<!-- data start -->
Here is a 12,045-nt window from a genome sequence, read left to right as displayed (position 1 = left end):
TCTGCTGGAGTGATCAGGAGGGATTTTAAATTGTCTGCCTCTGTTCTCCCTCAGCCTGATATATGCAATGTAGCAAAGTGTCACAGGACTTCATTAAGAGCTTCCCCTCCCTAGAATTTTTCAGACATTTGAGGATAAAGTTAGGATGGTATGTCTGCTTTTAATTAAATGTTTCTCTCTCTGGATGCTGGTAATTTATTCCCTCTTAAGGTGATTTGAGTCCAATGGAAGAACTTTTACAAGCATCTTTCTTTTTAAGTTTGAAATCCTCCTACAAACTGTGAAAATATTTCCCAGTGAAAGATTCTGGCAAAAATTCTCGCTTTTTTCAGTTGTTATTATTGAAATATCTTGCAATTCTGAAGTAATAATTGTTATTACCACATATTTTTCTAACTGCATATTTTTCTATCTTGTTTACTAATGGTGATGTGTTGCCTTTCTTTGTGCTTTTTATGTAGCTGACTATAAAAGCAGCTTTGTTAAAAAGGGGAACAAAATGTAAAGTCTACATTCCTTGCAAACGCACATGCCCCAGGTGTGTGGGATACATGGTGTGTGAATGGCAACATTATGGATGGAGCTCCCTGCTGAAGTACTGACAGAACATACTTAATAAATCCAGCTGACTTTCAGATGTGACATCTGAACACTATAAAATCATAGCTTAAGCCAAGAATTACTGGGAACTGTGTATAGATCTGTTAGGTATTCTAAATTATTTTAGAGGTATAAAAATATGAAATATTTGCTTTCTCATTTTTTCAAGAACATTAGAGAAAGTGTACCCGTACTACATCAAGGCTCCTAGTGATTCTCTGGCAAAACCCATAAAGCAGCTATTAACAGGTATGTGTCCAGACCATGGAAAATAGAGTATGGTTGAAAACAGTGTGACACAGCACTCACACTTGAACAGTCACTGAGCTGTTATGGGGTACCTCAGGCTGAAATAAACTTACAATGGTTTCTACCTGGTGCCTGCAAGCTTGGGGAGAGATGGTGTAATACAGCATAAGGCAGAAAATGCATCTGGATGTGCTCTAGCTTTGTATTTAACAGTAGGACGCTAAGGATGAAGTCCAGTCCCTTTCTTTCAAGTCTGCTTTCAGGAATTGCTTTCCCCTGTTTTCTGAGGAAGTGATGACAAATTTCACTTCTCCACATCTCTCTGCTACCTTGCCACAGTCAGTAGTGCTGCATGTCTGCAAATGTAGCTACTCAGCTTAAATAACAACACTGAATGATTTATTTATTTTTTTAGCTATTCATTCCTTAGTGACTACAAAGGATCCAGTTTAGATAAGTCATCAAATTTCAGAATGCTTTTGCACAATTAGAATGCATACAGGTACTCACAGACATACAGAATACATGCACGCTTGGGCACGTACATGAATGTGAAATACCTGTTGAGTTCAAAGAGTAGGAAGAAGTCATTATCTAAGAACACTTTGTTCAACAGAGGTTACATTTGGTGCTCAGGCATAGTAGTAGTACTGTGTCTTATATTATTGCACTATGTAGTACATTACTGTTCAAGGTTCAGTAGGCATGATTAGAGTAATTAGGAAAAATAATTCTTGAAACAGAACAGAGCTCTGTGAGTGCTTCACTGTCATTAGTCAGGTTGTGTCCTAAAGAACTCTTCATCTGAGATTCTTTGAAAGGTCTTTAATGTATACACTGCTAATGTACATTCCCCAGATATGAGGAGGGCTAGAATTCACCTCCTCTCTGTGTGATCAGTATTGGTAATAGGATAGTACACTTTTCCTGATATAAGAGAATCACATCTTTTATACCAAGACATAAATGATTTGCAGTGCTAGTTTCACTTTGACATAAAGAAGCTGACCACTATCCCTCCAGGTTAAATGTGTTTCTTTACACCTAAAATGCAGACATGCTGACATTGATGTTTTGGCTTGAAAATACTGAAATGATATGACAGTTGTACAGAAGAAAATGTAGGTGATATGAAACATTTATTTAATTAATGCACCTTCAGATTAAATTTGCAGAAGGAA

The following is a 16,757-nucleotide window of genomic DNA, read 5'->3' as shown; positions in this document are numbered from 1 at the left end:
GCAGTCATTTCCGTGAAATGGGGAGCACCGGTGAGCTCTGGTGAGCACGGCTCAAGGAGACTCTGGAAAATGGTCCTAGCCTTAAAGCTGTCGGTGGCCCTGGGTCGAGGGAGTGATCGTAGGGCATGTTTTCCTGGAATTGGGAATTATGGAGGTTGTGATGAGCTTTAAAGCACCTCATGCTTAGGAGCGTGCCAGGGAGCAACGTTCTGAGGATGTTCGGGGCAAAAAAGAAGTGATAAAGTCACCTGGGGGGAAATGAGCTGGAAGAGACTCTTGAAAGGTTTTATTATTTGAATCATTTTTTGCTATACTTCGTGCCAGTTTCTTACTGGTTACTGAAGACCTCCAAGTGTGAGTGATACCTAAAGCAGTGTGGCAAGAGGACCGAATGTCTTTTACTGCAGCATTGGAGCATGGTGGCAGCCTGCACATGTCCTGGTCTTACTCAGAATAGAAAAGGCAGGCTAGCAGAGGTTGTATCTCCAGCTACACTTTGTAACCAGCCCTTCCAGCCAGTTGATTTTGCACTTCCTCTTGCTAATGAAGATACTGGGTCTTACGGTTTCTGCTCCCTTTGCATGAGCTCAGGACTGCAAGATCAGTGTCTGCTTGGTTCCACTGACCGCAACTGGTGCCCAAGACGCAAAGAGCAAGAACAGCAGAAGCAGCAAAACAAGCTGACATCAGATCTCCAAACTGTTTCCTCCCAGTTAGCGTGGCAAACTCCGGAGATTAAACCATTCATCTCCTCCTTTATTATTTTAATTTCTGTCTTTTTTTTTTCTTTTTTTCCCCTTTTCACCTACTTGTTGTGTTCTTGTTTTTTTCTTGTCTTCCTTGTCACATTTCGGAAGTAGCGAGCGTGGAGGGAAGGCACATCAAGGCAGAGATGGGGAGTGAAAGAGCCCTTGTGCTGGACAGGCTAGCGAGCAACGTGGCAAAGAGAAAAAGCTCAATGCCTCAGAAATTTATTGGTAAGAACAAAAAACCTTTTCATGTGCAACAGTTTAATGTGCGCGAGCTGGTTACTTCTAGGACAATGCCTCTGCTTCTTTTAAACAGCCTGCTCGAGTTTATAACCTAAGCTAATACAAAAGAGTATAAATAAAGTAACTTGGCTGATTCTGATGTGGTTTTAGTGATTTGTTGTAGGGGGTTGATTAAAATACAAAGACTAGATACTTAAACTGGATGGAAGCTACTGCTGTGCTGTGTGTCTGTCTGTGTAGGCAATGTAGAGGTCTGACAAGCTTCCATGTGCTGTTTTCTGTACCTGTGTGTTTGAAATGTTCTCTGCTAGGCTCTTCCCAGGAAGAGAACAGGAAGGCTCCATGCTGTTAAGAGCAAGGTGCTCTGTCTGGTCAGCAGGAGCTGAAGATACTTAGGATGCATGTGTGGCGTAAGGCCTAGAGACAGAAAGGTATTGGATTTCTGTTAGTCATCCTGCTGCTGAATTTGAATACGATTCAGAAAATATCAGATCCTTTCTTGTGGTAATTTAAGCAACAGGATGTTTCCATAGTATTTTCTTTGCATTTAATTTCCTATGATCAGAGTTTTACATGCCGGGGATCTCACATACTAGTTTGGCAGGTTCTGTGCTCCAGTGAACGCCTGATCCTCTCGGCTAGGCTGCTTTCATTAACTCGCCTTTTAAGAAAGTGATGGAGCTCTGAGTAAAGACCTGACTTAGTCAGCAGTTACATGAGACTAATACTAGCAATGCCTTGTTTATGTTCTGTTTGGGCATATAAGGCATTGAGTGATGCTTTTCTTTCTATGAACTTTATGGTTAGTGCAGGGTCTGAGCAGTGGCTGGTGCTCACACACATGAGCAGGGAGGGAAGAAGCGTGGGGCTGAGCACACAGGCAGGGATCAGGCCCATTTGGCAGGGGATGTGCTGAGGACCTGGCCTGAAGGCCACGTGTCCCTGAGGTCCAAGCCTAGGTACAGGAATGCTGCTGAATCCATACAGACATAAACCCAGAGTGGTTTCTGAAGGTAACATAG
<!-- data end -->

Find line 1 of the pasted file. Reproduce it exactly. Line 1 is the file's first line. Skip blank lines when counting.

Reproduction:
Here is a 12,045-nt window from a genome sequence, read left to right as displayed (position 1 = left end):